I used to use “Galerie” on my Mac to put nice pretty frames around pictures I posted here. (See some examples.) Galerie was dependent on … blah, blah, won’t work anymore without some components no longer installed by default. So I’m looking for a replacement that will, with little effort, put pictures in a nice frame for me as I post them.
I’m willing to spend a little money, but not a lot of time per photo.
Your advice please?
I’m doing some work that involves seeing what people are saying about the state of malware in 2010, and search terms like “malware report” get a lot of results, they don’t always help me find thinks like the Symantec ISTR, the McAfee threats report or the Microsoft SIR.
To date, I’ve found reports from Cisco, IBM/ISS, Kaspersky, McAfee, Microsoft, Sophos and Symantec. Are there others that cover malware? (I’m leaving off Verizon since it doesn’t cover what I need for this particular project.) Recent things like the Nocebo paper here are also interesting.
If you know of other reports that will help me gain insight into the state of the world, please leave a comment.
Things are busy and chaotic, but while I’m unable to blog, here’s some audio and video I’ve done recently that you might enjoy:
- “Meeting of the Minds” with Andy Jaquith and myself in either text or audio.
- Face-Off with Hugh Thompson “Has social networking changed data privacy forever?” Video
When this blog was new, I did a series of posts on “The Security Principles of Saltzer and Schroeder,” illustrated with scenes from Star Wars.
When I migrated the blog, the archive page was re-ordered, and I’ve just taken a few minutes to clean that up. The easiest to read version is “Security Principles of Saltzer and Schroeder, illustrated with scenes from Star Wars.”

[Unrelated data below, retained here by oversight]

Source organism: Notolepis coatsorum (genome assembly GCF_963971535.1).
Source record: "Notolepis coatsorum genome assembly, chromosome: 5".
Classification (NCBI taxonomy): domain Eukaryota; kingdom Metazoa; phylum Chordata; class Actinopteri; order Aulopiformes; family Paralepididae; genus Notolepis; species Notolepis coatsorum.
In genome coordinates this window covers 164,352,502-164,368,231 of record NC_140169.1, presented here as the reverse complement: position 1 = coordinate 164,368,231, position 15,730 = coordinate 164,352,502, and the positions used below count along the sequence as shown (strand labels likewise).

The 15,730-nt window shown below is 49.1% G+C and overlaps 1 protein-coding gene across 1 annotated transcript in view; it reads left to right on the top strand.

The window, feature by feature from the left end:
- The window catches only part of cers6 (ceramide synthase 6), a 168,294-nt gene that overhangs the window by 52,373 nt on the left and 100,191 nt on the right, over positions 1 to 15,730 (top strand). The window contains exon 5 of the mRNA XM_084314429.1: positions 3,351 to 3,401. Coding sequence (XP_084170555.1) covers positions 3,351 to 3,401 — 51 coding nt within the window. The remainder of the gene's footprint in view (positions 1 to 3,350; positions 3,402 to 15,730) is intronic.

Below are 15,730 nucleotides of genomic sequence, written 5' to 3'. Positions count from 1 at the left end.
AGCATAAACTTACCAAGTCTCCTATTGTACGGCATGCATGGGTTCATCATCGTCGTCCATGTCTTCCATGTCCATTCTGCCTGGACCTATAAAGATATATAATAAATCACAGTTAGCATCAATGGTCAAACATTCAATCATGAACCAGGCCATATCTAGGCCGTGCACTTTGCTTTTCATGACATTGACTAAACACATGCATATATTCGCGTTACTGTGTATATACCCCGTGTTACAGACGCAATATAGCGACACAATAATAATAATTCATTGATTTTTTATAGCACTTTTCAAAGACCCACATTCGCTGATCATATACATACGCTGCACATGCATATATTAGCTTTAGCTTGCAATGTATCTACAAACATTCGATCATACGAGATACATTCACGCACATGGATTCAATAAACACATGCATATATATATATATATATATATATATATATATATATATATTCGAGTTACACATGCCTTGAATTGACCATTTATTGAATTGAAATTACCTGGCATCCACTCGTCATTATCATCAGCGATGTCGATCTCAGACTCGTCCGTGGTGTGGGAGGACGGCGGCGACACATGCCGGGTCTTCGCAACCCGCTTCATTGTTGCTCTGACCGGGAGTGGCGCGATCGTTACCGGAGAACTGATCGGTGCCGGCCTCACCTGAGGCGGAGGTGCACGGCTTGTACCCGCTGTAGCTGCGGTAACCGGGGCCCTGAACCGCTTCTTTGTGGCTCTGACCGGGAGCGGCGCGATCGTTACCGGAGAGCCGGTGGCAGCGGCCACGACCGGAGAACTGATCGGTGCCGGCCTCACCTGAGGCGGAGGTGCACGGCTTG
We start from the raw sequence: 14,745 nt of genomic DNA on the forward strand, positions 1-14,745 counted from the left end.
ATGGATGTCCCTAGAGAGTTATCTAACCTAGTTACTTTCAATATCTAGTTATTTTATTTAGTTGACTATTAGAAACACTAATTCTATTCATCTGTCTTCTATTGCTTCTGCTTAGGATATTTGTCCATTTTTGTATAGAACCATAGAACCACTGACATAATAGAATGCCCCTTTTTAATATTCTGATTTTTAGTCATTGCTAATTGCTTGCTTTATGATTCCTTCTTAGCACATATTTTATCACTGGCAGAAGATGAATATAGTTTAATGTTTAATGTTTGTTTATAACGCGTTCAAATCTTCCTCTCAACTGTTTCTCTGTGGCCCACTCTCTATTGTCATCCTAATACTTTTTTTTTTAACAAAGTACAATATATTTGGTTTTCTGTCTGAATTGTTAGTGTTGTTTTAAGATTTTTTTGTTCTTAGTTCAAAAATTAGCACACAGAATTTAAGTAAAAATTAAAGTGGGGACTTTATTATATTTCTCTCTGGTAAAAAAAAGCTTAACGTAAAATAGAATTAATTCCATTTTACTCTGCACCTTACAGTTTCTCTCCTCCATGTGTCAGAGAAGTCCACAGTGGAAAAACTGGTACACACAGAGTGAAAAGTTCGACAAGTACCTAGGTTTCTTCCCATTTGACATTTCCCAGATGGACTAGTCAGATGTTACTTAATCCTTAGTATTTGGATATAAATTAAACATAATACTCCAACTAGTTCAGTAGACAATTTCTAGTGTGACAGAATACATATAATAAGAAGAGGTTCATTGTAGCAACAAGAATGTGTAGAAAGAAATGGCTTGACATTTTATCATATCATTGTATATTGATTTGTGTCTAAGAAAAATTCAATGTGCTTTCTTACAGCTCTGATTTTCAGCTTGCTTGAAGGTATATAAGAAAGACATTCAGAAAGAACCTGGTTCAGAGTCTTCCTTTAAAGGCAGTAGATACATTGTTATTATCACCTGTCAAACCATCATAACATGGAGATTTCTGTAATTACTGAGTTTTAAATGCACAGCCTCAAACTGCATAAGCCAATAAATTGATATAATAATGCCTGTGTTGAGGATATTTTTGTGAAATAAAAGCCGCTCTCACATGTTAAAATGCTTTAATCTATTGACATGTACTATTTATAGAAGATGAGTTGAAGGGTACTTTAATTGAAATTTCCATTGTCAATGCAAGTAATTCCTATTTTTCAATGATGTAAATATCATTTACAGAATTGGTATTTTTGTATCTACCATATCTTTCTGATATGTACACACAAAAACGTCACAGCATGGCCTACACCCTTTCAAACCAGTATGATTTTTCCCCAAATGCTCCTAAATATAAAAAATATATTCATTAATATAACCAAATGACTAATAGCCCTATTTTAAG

So if you’re not familiar with Saltzer and Schroeder:
Let me start by explaining who Saltzer and Schroeder are, and why I keep referring to them. Back when I was a baby in diapers, Jerome Saltzer and Michael Schoeder wrote a paper “The Protection of Information in Computer Systems.” That paper has been referred to as one of the most cited, least read works in computer security history. And look! I’m citing it, never having read it.
If you want to read it, the PDF version (484k) may be a good choice for printing. The bit that everyone knows about is the eight principles of design that they put forth. And it is these that I’ll illustrate using Star Wars. Because lets face it, illustrating statements like “This kind of arrangement is accomplished by providing, at the higher level, a list-oriented guard whose only purpose is to hand out temporary tickets which the lower level (ticket-oriented) guards will honor” using Star Wars is a tricky proposition. (I’d use the escape from the Millennium Falcon with Storm Trooper uniforms as tickets as a starting point, but its a bit of a stretch.)
We’re honored to be nominated for “Most Entertaining Security Blog” at this years “2010 Social Security Blogger Awards.” Now, in a fair fight, we have no hope against Hoff’s BJJ, Mike Rothman’s incitefulness, Jack Daniel’s cynicism, or Erin’s sociability.
But, really, there’s no reason for this to be a fair fight.
So we’re asking our readers to help us cheat. For the next month, whenever you see any of the judges (Mike Fratton, Bill Brenner, Kelly Jackson-Higgins and Larry Walsh) buy them a drink, mention how entertaining our story of the day was, and send us the bill.
We thank you. And remember, as you drink to our success, you’re making America stronger, strengthening your community, reducing taxes and fighting terrorism. Future generations will thank you.
Thank you for all the feedback in email & comments.
Testing a new font size, feedback is again invited and welcome.
After more than 5 years, nearly 3,300 posts, and 6,300 comments on Movable Type, we’re migrating the blog to WordPress on a new host.
Please let us know if I broke something.
This is the new machine.
Photo: Face the World with a Peaceful Mind, by Ting Hay.
A few weeks ago, I joined the SearchSecurity team (Mike Mimoso, Rob Westervelt and Eric Parizo) to discuss the top cybersecurity stories of 2009. It was fun, and part 1 now available for a listen: part 1 (22:58), part 2 is still to come.
We’ve been flooded with comment spam. I’ve added one of those annoying captcha things that don’t work, and a mandatory comment confirmation page.
Please let me know if you have trouble. Blogname @ gmail.com, or adam @ blogname.com
I think comments are working, but most won’t show up immediately. I’m digging into more effective solutions.